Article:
This book is the first to explore memory, misremembering, forgetting, and anniversaries in the history of psychiatry and mental health. It challenges simplistic representations of the callous nature of mental health care in the past, while at the same time eschewing a celebratory and uncritical marking of anniversaries and individuals. Asking critical questions of the early Whiggish histories of mental health care, the book problematises the idea of a shared professional and institutional history, and the abiding faith placed in the reform of medicine, administration, and even patients. It contends that much post-1800 legislation drafted to ensure reform, acted to preserve beliefs about the ‘bad old days’ and a ‘brighter future’ in the state memories of imperial powers, which in turn exported these notions around the world. Conversely, the collection demonstrates the variety of remembering and forgetting, building on recent interest in the ideological and cultural linkages between past and present in international psychiatric practice. In this way, it seeks to trace the pathways of memory, exploring the direction of travel, and the perpetuation, remodeling, and uprooting of recollection.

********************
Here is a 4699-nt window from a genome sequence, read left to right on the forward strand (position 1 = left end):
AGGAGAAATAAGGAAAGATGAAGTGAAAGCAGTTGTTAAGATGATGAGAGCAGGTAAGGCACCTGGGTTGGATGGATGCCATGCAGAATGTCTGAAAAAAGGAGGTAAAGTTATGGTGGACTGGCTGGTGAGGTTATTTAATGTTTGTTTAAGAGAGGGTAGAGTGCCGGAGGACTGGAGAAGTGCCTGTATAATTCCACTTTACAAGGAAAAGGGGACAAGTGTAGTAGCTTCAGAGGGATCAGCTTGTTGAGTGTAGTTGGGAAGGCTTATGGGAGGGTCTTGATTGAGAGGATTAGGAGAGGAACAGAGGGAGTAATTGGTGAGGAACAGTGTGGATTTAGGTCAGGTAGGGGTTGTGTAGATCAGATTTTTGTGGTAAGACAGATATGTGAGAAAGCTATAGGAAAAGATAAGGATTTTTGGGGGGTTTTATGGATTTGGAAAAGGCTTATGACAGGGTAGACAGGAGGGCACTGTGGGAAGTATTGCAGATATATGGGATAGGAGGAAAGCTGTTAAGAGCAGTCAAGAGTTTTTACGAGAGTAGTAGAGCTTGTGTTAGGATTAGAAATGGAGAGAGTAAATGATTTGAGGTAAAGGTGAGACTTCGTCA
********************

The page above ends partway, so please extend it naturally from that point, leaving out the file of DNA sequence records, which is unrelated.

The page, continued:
Chapter 3 is available open access under a Creative Commons Attribution 4.0 International License via link.springer.com.
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